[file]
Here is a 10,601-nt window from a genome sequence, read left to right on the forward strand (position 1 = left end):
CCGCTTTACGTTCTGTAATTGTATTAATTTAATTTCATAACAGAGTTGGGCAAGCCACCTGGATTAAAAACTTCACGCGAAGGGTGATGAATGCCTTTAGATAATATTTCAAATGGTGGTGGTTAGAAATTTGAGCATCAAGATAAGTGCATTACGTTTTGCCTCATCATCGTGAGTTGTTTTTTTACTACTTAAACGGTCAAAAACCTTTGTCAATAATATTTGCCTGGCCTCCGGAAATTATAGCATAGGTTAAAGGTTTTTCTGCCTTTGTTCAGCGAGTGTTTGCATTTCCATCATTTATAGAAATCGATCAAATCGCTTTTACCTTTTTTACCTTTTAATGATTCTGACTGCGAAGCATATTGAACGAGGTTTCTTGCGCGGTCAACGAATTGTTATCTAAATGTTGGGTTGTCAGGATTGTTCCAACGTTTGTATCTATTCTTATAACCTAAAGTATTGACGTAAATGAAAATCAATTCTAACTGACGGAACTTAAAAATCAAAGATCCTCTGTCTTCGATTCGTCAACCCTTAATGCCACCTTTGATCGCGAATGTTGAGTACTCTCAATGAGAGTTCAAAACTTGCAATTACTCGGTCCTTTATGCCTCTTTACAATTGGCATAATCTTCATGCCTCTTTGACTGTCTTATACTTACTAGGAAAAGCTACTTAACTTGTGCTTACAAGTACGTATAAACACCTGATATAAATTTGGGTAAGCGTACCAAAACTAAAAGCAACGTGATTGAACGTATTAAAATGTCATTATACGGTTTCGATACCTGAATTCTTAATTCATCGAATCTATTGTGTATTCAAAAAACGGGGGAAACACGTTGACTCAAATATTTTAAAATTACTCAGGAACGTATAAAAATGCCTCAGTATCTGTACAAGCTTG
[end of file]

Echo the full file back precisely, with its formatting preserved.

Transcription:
Here is a 10,601-nt window from a genome sequence, read left to right on the forward strand (position 1 = left end):
CCGCTTTACGTTCTGTAATTGTATTAATTTAATTTCATAACAGAGTTGGGCAAGCCACCTGGATTAAAAACTTCACGCGAAGGGTGATGAATGCCTTTAGATAATATTTCAAATGGTGGTGGTTAGAAATTTGAGCATCAAGATAAGTGCATTACGTTTTGCCTCATCATCGTGAGTTGTTTTTTTACTACTTAAACGGTCAAAAACCTTTGTCAATAATATTTGCCTGGCCTCCGGAAATTATAGCATAGGTTAAAGGTTTTTCTGCCTTTGTTCAGCGAGTGTTTGCATTTCCATCATTTATAGAAATCGATCAAATCGCTTTTACCTTTTTTACCTTTTAATGATTCTGACTGCGAAGCATATTGAACGAGGTTTCTTGCGCGGTCAACGAATTGTTATCTAAATGTTGGGTTGTCAGGATTGTTCCAACGTTTGTATCTATTCTTATAACCTAAAGTATTGACGTAAATGAAAATCAATTCTAACTGACGGAACTTAAAAATCAAAGATCCTCTGTCTTCGATTCGTCAACCCTTAATGCCACCTTTGATCGCGAATGTTGAGTACTCTCAATGAGAGTTCAAAACTTGCAATTACTCGGTCCTTTATGCCTCTTTACAATTGGCATAATCTTCATGCCTCTTTGACTGTCTTATACTTACTAGGAAAAGCTACTTAACTTGTGCTTACAAGTACGTATAAACACCTGATATAAATTTGGGTAAGCGTACCAAAACTAAAAGCAACGTGATTGAACGTATTAAAATGTCATTATACGGTTTCGATACCTGAATTCTTAATTCATCGAATCTATTGTGTATTCAAAAAACGGGGGAAACACGTTGACTCAAATATTTTAAAATTACTCAGGAACGTATAAAAATGCCTCAGTATCTGTACAAGCTTG